'Thor: The Dark World' is everything I was worried the first 'Thor' would be. Two Frost Giant steps back for the least relatable character in the Avenger clan.

Blu-ray: Vital Disc Stats

While Aaron's 2D review couldn't offer any insight into the disc's physical release (the review screener showed up in a plain white paper case), I can offer you the skinny on the 3D release - but only because I picked up a copy on street date. (Is Marvel hurting so much that they can't send out 3D screeners?) 'The Dark World' arrives in a cardboard slipcase that mirrors one of Disney's silvery and reflective-bordered "Collector's Edition" Blu-rays. On the cover, the lightning bolt cracking off Thor's hammer is nice and shiny. The blue two-disc elite keepcase houses the 3D and 2D Blu-ray discs. (If you purchase Best Buy's exclusive 3D Steelbook with "Marvel Collectable Packaging," then you're getting a somewhat odd release, as the case has three slots for discs, yet only two discs are included. Talk an awkward-looking set. When you open it, it looks like you're missing a disc - possibly that DVD copy that you were never going to use.) The 3D disc contains nothing but the 3D theatrical trailer for 'Captain America: The Winter Soldier.' All of the special features can only be found on the 2D Blu-ray.

Video Review


Both the 3D and 2D versions of 'The Dark World' contain strikingly clear and detailed images featuring some nicely crafted Asgardian special effects. The 2D version of 'Thor: The Dark World' fits right into the demo-worthy discussion that most Disney/Marvel movies fit in to - but, while the 3D version is just as flawless, it doesn't contain any eye-popping third-dimensional effects that would cause you to replace 'Gravity' as your new 3D demo disc.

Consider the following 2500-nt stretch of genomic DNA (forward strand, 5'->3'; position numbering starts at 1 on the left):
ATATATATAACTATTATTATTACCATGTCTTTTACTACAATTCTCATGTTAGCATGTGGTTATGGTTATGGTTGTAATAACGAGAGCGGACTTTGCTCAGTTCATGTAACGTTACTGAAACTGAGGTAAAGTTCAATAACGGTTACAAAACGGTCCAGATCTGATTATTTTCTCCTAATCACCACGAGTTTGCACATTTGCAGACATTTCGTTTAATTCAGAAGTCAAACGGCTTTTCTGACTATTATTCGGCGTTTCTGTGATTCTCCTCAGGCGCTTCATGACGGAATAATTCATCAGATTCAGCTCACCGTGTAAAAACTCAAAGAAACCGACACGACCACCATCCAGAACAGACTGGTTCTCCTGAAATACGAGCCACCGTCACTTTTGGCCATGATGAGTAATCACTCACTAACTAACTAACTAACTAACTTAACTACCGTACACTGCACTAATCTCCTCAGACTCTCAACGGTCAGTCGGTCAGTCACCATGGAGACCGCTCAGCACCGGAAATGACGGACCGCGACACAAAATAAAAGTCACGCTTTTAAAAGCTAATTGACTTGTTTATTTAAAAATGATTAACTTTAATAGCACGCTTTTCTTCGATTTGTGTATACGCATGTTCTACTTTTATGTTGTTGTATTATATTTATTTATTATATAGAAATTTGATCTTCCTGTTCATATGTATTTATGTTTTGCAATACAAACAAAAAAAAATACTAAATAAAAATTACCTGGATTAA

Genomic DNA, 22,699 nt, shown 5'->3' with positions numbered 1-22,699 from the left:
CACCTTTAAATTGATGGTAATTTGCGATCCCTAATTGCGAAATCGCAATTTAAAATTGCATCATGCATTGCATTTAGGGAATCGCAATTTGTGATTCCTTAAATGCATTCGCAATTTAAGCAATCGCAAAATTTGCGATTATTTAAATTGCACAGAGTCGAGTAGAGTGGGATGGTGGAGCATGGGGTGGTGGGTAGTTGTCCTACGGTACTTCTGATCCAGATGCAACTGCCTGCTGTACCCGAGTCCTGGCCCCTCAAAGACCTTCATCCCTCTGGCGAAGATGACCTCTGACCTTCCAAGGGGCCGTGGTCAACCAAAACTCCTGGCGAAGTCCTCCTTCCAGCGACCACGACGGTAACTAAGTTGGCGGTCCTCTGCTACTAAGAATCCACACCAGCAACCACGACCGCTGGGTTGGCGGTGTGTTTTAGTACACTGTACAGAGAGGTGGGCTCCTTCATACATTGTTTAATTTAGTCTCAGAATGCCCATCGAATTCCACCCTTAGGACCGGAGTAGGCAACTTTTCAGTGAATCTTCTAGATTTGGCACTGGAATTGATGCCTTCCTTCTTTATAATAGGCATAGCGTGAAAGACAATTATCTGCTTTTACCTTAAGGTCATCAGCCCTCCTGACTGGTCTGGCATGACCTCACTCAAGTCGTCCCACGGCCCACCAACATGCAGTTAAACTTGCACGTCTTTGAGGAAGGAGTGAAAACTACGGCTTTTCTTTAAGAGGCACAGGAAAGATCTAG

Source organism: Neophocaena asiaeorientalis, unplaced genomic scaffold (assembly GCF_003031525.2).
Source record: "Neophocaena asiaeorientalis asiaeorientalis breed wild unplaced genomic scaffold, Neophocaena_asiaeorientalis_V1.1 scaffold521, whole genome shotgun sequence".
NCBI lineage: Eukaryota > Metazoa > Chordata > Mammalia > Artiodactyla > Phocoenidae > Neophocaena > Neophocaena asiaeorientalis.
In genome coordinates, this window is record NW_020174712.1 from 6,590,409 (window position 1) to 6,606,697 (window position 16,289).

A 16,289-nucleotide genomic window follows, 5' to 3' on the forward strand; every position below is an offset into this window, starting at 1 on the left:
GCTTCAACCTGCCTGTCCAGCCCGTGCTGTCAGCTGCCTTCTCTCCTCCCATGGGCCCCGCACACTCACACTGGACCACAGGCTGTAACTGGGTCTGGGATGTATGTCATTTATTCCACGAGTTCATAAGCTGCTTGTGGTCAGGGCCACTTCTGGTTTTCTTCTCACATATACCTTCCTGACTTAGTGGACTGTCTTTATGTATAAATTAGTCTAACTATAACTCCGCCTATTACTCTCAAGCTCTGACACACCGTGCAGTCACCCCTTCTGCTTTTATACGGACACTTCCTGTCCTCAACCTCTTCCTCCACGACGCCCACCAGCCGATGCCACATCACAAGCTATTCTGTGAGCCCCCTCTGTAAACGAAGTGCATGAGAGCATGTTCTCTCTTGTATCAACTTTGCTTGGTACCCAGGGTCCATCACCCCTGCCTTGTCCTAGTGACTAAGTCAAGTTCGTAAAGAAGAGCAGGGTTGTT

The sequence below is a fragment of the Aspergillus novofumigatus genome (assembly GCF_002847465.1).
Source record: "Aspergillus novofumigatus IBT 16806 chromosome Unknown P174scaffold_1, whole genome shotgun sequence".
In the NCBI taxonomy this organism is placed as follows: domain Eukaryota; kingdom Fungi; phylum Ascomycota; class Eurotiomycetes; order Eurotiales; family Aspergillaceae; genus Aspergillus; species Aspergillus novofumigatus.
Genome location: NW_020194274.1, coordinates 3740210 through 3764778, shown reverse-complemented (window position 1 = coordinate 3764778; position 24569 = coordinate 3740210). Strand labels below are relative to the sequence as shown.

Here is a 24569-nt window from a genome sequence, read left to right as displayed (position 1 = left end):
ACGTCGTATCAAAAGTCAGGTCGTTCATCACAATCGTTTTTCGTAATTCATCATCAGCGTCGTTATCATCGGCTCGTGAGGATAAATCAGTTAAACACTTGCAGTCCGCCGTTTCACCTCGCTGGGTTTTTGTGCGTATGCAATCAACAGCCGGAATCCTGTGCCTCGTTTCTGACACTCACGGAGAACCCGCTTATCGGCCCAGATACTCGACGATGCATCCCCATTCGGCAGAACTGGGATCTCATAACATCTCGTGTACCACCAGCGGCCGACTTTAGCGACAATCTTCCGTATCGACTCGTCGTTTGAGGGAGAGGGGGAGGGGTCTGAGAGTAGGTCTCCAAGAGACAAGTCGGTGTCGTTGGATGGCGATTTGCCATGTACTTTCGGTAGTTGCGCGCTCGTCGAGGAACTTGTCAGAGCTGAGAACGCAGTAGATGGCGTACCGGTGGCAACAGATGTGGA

Without a single frame shot in 3D, there are still many great-looking shots in 'The Dark World.' It's interesting how "deep" into the screen most of the film's action takes place. Absent are the in-your-face gags; instead, the film is set way back, giving you the feeling that your TV is a proscenium leading into a deep stage. Some 3D elements are used very effectively - like the villainous red liquid weapon Aether appearing to slowly float towards you, or the 'Star Wars' sequence that offers striking POV visuals of flying through Asgard - but most 3D aspects are fairly standard. Towards the end of the film, a few (presumably) CG backgrounds appear completely flat and void of any depth. This wonky "pop-up book" effect hardly shows up, but you'll immediately notice it when it does.

The oddest aspect of this 3D disc is the fact that neither of the two scenes featured in the credits are in 3D at all. Partway through the credits, there's a lead-in to 'Guardians of the Galaxy' that appears to have been filmed in Some Dude's garage with lighting and video equipment provided by Some Community College's Theatre and A/V department. There's no need to keep the glasses on because it's completely two dimensional. And after the credits end at we get the obvious announcement that "Thor will return," the make-out/monster-dog scene in also in pure 2D. Why transfer all but two minutes of a movie into 3D?

Clarity shimmers in both the 2D and 3D versions, especially since most of the movie is set on the CGI world of Asgard. Wide shots are full of pristine, crystalline cities that look too good to be true. Color is bright and out-of-this-world vivid, none of which is lost when viewed through darkened 3D glasses. The Bifrost bridge is a kaleidoscopic set of rainbow colors, all glittering perfectly. When you remove the 3D glasses, it becomes obvious how much brighter the picture is than it would normally be just to compensate for the glasses.

Up close the detail is every bit as impressive. Faces feature wonderful lines, visible pores, individual hairs and so on. Not once was my eye ever distracted by banding or crushing. Blacks are distinct and deep. Shadows are flawlessly presented. Every bit of the 2D 'Thor: The Dark World' can, and should, be used to show off your HD wares - but I wouldn't replace 'Gravity' when it comes to 3D bragging.